What does success look like for the Minnesota Vikings in 2020?

Kirk Cousins, Dalvin Cook, Minnesota Vikings. (Photo by Peter G. Aiken/Getty Images)
Kirk Cousins, Dalvin Cook, Minnesota Vikings. (Photo by Peter G. Aiken/Getty Images) /

What constitutes a successful 2020 NFL season for the Minnesota Vikings?

The Minnesota Vikings are one of several teams with Super Bowl aspirations for 2020.

Since Mike Zimmer was named head coach back in 2014, the Vikings have made the NFC playoffs three times, won the NFC North division crown twice and have not had a losing season in the last five years. For those reasons, we can expect the Vikings to be one of the better teams in NFC North play this fall. From there, it’s about the matchups and getting a few breaks along the way.

If we want to define the Vikings’ Super Bowl window for 2020, you could say it’s open, but they’re not one of the favorites to come out of the NFC. However, there are a few paths for a successful season for them. What would be considered a strong campaign and what would disappointment look like for the Vikings? Let’s find out now.

The Minnesota Vikings need to make the NFC playoffs and win in January

Having an expanded postseason field in the NFC shouldn’t make a world of difference for Zimmer’s team. The Vikings were likely going to be one of the six best teams in the NFC this year anyway, so all adding a seventh playoff team does is give Minnesota even more margin for error. If they are anything below the seventh-best team in the NFC in 2020, then that’ll be a huge problem.

From a scheduling standpoint, the Vikings will face each of their division rivals twice, the NFC South in its entirety and the AFC South in its entirety out of divisional rotation. From a competitive balance standpoint, the Vikings inherit a second-place schedule and thus, will play the Dallas Cowboys out of the NFC East and the Seattle Seahawks out of the NFC West this year.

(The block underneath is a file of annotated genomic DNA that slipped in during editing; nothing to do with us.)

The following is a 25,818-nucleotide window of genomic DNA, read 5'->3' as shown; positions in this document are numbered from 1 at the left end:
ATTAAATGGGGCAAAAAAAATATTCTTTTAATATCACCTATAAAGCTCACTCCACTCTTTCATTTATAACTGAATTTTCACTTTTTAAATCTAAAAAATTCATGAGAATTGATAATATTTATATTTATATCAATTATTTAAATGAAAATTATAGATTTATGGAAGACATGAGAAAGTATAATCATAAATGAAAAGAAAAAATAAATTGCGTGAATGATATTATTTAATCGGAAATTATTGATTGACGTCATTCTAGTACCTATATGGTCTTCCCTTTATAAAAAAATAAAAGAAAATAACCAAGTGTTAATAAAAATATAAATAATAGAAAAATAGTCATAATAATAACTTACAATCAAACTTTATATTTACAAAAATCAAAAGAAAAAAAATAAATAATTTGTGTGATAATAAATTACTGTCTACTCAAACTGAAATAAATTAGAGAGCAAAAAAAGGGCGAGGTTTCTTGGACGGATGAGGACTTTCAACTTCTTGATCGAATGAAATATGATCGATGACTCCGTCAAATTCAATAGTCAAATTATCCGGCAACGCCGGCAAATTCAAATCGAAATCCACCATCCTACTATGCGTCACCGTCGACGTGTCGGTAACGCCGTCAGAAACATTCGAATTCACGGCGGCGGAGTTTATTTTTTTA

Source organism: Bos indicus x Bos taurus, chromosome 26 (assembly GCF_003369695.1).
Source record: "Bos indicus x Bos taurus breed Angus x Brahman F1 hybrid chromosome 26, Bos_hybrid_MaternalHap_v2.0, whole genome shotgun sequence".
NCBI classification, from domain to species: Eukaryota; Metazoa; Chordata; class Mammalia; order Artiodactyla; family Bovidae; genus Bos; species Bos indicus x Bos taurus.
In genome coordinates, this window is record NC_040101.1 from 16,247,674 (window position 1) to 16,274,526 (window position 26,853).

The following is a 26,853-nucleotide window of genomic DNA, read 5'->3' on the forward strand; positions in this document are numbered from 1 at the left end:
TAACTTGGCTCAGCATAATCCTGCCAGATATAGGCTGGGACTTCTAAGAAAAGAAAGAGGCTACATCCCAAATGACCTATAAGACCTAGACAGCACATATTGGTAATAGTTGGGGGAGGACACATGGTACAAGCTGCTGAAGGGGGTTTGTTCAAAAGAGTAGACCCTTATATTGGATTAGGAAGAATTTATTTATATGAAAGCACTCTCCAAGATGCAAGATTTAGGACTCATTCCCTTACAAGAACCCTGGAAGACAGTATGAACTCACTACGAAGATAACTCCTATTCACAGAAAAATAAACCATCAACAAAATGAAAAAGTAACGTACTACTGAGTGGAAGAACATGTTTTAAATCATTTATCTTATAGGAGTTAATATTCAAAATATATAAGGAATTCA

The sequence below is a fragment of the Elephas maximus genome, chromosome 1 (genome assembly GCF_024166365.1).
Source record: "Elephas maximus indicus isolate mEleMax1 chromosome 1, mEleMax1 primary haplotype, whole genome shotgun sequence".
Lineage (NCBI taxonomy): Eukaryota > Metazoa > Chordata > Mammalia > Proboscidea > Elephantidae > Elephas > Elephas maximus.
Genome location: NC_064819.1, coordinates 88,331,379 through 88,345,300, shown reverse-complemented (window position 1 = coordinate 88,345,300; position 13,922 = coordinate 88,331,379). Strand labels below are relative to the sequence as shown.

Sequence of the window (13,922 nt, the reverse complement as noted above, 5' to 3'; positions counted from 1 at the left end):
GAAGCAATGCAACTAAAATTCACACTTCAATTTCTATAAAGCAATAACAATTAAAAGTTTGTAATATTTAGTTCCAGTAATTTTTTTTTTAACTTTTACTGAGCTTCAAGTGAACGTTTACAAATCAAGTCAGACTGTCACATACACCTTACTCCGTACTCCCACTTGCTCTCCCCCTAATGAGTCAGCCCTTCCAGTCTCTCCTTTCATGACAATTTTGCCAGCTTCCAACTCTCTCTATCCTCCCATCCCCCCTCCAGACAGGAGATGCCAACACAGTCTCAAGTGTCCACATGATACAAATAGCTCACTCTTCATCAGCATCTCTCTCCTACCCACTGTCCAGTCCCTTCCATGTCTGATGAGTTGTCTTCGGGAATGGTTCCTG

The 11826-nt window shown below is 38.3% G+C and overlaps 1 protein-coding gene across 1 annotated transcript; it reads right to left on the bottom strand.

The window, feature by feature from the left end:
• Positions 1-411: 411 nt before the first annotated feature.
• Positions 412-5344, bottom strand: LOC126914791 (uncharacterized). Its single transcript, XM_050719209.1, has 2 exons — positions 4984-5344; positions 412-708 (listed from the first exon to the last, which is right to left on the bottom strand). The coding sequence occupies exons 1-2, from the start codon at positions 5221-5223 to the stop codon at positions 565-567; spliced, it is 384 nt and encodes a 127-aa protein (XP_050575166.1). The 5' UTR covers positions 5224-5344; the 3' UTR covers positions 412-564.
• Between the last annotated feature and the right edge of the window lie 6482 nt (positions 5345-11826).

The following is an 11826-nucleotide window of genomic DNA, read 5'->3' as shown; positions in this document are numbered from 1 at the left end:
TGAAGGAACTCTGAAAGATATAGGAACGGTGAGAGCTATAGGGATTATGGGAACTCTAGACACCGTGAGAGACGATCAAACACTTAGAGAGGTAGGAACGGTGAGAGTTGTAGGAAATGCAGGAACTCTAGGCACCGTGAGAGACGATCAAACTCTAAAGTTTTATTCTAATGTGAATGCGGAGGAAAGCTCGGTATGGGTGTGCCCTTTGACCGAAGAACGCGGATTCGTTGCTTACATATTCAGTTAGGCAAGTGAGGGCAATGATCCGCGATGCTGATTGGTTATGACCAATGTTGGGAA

If everything goes right for the Vikings during the 16-game regular season, maybe they can go 12-4 and have the No. 1 seed in the NFC playoffs. Going 11-5 or 10-6 or maybe even as bad as 9-7 feels a bit more realistic. However, any of those marks should be good enough to get the Vikings into the playoffs as a top-seven seed in the NFC. They have the schedule to make it work in 2020.

So let’s say the Vikings have the No. 1 seed in the NFC. They must win their home playoff game in the divisional round, host the NFC Championship game and get to their first Super Bowl since Fran Tarkenton was their superstar quarterback. It’s been a very long time since the Vikings last got to the Super Bowl, but that is what is required of them if they have home-field advantage in the NFC.

Should the Vikings win the NFC North, but have the No. 2, No. 3 or No. 4 seed, they must win on Wild Card Weekend at home and put forth a better effort than they did last year in the divisional round vs. the San Francisco 49ers. We may only get one playoff victory out of the Vikings in this scenario, but not embarrassing themselves in the divisional round would be a huge improvement.

And if the Vikings don’t win the NFC North and are looking up at someone like the Green Bay Packers in the divisional standings, Minnesota still probably needs to win on Wild Card Weekend, especially if it’s the No. 5 seed. The separation between No. 4 and No. 5 isn’t much. Plus, the Vikings went on the road and defeated the New Orleans Saints as the underdog last season.

So what does this all mean really anyway? For Minnesota to have a successful season, Zimmer must be a top-eight head coach in the NFL, Kirk Cousins must be top-10 quarterback in the league, Dalvin Cook must be top-five running back and the Vikings defense must be top-five as well. If all this happens, Minnesota may have its best year since 2017 and play for the NFC title.

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Realistically, anything short of a valiant effort in the divisional round and a double-digit win regular season would be seen as a massive disappointment for the Vikings. Though there are better teams than them in the NFC, the Vikings are a major reason we applaud the NFC for having more viability in the upper half than its AFC counterpart. Minnesota must build on what it did last year.

If the Vikings lose by more than one score in the divisional round, 2020 will have been a letdown.